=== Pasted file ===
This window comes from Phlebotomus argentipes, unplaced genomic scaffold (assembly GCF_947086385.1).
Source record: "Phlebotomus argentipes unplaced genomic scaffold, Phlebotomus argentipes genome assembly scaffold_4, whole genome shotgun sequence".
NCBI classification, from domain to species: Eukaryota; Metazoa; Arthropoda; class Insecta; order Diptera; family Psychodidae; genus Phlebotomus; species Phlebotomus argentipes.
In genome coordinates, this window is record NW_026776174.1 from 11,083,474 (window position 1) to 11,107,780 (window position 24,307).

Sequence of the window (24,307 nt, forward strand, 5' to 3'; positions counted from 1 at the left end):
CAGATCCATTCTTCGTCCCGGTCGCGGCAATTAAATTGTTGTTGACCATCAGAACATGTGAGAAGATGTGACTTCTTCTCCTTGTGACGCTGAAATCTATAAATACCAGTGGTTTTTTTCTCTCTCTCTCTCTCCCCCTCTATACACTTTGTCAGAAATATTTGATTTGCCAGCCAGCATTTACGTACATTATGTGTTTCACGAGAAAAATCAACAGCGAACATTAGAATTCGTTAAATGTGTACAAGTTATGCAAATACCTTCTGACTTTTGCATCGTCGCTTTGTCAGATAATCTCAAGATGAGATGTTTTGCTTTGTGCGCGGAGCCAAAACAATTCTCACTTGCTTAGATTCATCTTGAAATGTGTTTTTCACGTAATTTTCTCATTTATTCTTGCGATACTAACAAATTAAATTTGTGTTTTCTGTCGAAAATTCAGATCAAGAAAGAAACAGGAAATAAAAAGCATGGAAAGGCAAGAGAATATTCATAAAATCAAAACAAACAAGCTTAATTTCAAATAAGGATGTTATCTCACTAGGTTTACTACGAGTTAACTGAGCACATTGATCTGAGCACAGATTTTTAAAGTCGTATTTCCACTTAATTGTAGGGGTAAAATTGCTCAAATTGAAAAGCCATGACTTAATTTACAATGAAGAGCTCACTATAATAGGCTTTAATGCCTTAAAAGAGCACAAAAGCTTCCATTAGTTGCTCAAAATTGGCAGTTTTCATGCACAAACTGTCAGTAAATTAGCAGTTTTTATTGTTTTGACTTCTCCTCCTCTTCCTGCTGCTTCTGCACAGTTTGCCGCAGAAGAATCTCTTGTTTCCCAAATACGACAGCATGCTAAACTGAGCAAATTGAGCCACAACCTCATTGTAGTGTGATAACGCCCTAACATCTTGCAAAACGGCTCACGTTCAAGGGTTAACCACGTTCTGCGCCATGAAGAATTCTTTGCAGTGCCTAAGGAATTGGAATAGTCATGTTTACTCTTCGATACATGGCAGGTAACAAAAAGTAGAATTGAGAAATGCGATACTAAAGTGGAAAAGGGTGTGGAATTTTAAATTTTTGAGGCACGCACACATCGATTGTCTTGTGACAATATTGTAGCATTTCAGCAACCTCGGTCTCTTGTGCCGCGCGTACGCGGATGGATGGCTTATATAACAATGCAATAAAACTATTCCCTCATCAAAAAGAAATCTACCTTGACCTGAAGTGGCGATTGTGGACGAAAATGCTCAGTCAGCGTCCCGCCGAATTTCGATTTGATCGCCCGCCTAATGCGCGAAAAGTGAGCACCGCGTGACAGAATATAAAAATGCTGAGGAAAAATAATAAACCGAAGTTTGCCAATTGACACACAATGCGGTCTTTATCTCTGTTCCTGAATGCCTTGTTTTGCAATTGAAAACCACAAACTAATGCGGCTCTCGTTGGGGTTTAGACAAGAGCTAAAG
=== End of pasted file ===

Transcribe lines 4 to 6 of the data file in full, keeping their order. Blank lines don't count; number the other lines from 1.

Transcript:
In genome coordinates, this window is record NW_026776174.1 from 11,083,474 (window position 1) to 11,107,780 (window position 24,307).

Sequence of the window (24,307 nt, forward strand, 5' to 3'; positions counted from 1 at the left end):
CAGATCCATTCTTCGTCCCGGTCGCGGCAATTAAATTGTTGTTGACCATCAGAACATGTGAGAAGATGTGACTTCTTCTCCTTGTGACGCTGAAATCTATAAATACCAGTGGTTTTTTTCTCTCTCTCTCTCTCCCCCTCTATACACTTTGTCAGAAATATTTGATTTGCCAGCCAGCATTTACGTACATTATGTGTTTCACGAGAAAAATCAACAGCGAACATTAGAATTCGTTAAATGTGTACAAGTTATGCAAATACCTTCTGACTTTTGCATCGTCGCTTTGTCAGATAATCTCAAGATGAGATGTTTTGCTTTGTGCGCGGAGCCAAAACAATTCTCACTTGCTTAGATTCATCTTGAAATGTGTTTTTCACGTAATTTTCTCATTTATTCTTGCGATACTAACAAATTAAATTTGTGTTTTCTGTCGAAAATTCAGATCAAGAAAGAAACAGGAAATAAAAAGCATGGAAAGGCAAGAGAATATTCATAAAATCAAAACAAACAAGCTTAATTTCAAATAAGGATGTTATCTCACTAGGTTTACTACGAGTTAACTGAGCACATTGATCTGAGCACAGATTTTTAAAGTCGTATTTCCACTTAATTGTAGGGGTAAAATTGCTCAAATTGAAAAGCCATGACTTAATTTACAATGAAGAGCTCACTATAATAGGCTTTAATGCCTTAAAAGAGCACAAAAGCTTCCATTAGTTGCTCAAAATTGGCAGTTTTCATGCACAAACTGTCAGTAAATTAGCAGTTTTTATTGTTTTGACTTCTCCTCCTCTTCCTGCTGCTTCTGCACAGTTTGCCGCAGAAGAATCTCTTGTTTCCCAAATACGACAGCATGCTAAACTGAGCAAATTGAGCCACAACCTCATTGTAGTGTGATAACGCCCTAACATCTTGCAAAACGGCTCACGTTCAAGGGTTAACCACGTTCTGCGCCATGAAGAATTCTTTGCAGTGCCTAAGGAATTGGAATAGTCATGTTTACTCTTCGATACATGGCAGGTAACAAAAAGTAGAATTGAGAAATGCGATACTAAAGTGGAAAAGGGTGTGGAATTTTAAATTTTTGAGGCACGCACACATCGATTGTCTTGTGACAATATTGTAGCATTTCAGCAACCTCGGTCTCTTGTGCCGCGCGTACGCGGATGGATGGCTTATATAACAATGCAATAAAACTATTCCCTCATCAAAAAGAAATCTACCTTGACCTGAAGTGGCGATTGTGGACGAAAATGCTCAGTCAGCGTCCCGCCGAATTTCGATTTGATCGCCCGCCTAATGCGCGAAAAGTGAGCACCGCGTGACAGAATATAAAAATGCTGAGGAAAAATAATAAACCGAAGTTTGCCAATTGACACACAATGCGGTCTTTATCTCTGTTCCTGAATGCCTTGTTTTGCAATTGAAAACCACAAACTAATGCGGCTCTCGTTGGGGTTTAGACAAGAGCTAAAG